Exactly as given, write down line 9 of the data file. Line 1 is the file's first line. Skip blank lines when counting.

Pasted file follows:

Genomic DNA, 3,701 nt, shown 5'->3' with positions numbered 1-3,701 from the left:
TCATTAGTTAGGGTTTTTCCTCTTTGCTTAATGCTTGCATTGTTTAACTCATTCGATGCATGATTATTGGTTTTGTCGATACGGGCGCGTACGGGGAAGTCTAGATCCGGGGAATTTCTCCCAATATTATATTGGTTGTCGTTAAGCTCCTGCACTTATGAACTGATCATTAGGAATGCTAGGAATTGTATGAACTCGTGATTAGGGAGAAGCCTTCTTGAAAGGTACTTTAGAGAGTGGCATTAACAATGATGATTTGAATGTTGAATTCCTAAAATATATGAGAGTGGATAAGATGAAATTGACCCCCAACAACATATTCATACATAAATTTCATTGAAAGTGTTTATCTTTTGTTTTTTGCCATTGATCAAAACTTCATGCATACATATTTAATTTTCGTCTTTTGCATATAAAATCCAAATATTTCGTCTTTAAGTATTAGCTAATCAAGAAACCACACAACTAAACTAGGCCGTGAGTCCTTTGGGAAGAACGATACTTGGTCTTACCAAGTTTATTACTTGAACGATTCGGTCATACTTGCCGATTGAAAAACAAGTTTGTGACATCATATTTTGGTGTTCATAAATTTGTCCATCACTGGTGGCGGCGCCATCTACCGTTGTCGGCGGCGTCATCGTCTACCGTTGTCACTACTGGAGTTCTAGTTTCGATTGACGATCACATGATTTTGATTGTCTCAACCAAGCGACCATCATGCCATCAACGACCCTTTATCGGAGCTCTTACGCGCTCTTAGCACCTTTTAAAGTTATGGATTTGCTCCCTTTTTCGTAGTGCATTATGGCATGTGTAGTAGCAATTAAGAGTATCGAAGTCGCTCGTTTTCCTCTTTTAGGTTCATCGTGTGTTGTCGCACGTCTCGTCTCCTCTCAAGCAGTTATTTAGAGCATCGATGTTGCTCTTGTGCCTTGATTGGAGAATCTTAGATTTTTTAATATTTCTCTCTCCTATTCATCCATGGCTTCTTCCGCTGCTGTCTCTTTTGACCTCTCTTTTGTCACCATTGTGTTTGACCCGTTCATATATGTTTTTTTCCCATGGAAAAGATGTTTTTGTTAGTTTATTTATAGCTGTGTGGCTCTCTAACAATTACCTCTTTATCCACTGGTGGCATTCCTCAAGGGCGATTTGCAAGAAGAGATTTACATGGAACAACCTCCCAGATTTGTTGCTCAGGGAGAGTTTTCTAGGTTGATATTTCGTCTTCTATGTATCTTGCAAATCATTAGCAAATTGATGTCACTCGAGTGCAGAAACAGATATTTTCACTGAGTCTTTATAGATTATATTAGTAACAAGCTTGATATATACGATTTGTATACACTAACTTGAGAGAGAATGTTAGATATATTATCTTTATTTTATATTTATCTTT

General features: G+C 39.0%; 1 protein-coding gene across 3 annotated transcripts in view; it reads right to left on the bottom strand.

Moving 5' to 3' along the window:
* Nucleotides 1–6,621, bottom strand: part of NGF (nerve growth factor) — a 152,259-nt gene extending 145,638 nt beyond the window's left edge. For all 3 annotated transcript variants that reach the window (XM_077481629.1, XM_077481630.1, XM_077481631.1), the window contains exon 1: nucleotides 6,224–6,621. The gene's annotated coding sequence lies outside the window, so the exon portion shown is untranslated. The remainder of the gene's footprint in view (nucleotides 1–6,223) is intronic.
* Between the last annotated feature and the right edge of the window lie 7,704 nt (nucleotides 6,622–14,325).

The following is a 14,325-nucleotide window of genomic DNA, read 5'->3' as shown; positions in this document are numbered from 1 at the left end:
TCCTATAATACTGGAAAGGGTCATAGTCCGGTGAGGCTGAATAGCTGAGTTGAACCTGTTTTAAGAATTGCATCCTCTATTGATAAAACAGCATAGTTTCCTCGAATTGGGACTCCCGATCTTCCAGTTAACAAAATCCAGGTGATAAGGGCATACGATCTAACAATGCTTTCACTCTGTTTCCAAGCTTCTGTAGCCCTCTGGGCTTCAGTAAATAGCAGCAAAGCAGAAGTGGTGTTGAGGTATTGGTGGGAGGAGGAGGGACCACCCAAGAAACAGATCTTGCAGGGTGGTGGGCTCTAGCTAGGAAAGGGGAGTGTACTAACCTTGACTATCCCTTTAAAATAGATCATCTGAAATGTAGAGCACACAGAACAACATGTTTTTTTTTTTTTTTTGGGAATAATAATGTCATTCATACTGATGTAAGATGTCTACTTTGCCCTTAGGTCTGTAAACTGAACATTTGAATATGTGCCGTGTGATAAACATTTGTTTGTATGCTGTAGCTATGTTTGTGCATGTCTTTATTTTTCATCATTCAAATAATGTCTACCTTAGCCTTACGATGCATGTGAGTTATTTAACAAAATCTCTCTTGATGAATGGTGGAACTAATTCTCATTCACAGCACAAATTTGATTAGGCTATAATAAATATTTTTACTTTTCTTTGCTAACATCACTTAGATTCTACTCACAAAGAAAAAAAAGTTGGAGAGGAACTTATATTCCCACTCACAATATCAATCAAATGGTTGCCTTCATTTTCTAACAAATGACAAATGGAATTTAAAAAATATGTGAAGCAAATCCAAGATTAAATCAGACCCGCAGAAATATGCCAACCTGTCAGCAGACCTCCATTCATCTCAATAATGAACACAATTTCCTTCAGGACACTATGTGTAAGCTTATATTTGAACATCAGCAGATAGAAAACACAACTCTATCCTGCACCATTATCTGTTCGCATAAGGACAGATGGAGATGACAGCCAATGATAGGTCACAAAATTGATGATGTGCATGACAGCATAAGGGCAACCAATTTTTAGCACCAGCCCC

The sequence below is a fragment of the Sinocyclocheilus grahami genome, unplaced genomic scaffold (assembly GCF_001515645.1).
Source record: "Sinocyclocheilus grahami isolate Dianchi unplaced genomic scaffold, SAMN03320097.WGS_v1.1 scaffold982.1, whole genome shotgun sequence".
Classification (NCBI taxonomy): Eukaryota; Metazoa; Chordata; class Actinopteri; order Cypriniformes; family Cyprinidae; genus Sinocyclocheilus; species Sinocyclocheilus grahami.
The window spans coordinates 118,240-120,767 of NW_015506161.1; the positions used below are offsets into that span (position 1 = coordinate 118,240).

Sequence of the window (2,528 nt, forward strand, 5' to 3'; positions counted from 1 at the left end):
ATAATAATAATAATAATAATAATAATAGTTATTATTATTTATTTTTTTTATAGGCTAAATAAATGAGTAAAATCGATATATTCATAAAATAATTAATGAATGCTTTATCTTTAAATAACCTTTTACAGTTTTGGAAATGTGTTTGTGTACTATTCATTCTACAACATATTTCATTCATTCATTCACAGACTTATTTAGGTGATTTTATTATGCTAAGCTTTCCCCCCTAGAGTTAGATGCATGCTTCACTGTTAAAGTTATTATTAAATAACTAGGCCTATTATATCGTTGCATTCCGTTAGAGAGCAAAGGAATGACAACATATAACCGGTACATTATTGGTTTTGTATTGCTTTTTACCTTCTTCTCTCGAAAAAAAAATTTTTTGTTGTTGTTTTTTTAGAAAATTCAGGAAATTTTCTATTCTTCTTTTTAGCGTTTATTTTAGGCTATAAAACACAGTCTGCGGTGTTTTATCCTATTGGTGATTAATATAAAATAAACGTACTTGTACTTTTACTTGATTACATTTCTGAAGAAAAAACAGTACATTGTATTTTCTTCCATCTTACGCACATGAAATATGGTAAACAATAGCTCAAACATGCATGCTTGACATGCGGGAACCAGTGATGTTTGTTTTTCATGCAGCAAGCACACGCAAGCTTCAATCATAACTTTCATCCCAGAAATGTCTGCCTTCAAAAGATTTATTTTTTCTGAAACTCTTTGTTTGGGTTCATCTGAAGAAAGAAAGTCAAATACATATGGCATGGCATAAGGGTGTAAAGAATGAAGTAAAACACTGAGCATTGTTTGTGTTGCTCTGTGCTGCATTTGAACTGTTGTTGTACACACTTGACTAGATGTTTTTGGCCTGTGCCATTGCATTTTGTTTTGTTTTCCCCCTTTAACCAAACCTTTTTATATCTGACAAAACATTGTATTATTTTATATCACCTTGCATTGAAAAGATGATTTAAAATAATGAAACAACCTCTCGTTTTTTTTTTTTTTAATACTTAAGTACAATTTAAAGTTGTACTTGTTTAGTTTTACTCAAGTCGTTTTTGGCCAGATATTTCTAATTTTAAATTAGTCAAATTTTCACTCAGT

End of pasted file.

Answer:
The sequence below is a fragment of the Sinocyclocheilus grahami genome, unplaced genomic scaffold (assembly GCF_001515645.1).